The Italian Air Force has a long tradition of elite ground units within its ranks. In fact, today’s 17th Incursori (which translates to “Raiders Wing”) traces its origins to the World War II ADRA (Arditi Distruttori Regia Aeronautica), which had the mission of attacking enemy airports and sabotaging enemy aircraft. This is similar to the mission for which the British Special Air Service was originally formed in North Africa during WWII. The ADRA also operated in North Africa, against allied airfields, destroying 25 B-17s in their most successful raid. In fact, today’s 17th Stormo Incursori is sometimes referred to as the “ADRA 17th Stormo Incursori.”

Prior to April 2008, the unit was known as RIAM (Reparto Incursori Aeronautica Militare)—the Air Force Raiders Group. Today, the 17th Stormo Incursori is based at Furbari, near Rome, and is assigned to COFS (Comando interforze per le Operazioni delle Forze Speciali), the Italian equivalent of SOCOM.

The SAKO TRG-42 in .338 Lapua Magnum is used by 17th Stormo for long-range sniping, such as against enemy aircraft on their airfields.

The 17th Stormo has four primary missions. They carry out combat search and rescue operations (CSAR), like our USAF PJs, and they act as combat controllers—maintaining Forward Air Control and Joint Terminal Attack Control—like our USAF CCTs. The Stormo also act as pathfinders for airborne, airmobile and air-landing operations. Further, they carry out direct action against airbases and other aviation assets; Stormo operators are trained to infiltrate enemy air bases and sabotage aircraft and facilities. A substantial number of operators are also trained as anti-materiel snipers using .338 Lapua or .50 BMG rifles to destroy aircraft and control systems from a distance.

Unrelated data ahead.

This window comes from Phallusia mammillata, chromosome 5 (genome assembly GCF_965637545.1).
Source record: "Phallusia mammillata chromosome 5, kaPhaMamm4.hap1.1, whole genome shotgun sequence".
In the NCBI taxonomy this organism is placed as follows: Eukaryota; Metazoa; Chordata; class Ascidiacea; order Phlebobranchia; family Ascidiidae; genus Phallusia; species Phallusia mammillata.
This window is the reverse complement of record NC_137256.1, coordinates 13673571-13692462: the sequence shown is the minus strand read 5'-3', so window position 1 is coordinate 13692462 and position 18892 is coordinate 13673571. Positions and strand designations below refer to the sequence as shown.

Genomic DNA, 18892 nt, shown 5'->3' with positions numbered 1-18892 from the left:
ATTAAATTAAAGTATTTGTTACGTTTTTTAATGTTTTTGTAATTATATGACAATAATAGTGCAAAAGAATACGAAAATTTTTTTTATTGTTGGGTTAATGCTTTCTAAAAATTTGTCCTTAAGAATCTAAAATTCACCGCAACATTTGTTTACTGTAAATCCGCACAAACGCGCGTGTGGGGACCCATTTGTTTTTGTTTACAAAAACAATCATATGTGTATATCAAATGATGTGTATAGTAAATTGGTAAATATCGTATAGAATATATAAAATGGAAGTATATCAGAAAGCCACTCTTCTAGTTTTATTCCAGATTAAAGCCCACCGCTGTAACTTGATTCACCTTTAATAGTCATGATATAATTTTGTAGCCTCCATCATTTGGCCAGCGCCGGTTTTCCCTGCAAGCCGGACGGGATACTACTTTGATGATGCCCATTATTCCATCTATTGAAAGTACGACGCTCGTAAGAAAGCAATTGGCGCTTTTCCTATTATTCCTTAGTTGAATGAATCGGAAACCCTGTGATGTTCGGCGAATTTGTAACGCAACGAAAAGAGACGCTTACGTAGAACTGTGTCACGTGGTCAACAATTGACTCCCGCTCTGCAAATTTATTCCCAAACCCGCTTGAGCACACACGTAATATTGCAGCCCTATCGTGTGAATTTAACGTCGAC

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The Italian Air Force has a long tradition of elite ground units within its…